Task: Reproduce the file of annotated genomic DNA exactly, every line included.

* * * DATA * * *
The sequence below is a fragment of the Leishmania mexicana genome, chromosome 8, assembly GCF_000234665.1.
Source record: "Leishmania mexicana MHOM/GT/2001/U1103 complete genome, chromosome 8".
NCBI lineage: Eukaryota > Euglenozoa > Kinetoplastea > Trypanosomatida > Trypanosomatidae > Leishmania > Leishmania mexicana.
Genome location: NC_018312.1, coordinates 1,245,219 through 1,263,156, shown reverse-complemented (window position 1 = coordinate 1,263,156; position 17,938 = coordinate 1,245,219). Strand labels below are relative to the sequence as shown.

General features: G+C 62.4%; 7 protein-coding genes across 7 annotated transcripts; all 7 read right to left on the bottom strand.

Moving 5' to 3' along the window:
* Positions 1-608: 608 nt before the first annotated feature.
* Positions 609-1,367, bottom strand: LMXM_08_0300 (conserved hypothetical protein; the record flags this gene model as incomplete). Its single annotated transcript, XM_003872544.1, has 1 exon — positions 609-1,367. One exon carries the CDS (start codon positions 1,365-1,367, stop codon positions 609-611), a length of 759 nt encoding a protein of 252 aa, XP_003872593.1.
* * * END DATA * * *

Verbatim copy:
The sequence below is a fragment of the Leishmania mexicana genome, chromosome 8, assembly GCF_000234665.1.
Source record: "Leishmania mexicana MHOM/GT/2001/U1103 complete genome, chromosome 8".
NCBI lineage: Eukaryota > Euglenozoa > Kinetoplastea > Trypanosomatida > Trypanosomatidae > Leishmania > Leishmania mexicana.
Genome location: NC_018312.1, coordinates 1,245,219 through 1,263,156, shown reverse-complemented (window position 1 = coordinate 1,263,156; position 17,938 = coordinate 1,245,219). Strand labels below are relative to the sequence as shown.

General features: G+C 62.4%; 7 protein-coding genes across 7 annotated transcripts; all 7 read right to left on the bottom strand.

Moving 5' to 3' along the window:
* Positions 1-608: 608 nt before the first annotated feature.
* Positions 609-1,367, bottom strand: LMXM_08_0300 (conserved hypothetical protein; the record flags this gene model as incomplete). Its single annotated transcript, XM_003872544.1, has 1 exon — positions 609-1,367. One exon carries the CDS (start codon positions 1,365-1,367, stop codon positions 609-611), a length of 759 nt encoding a protein of 252 aa, XP_003872593.1.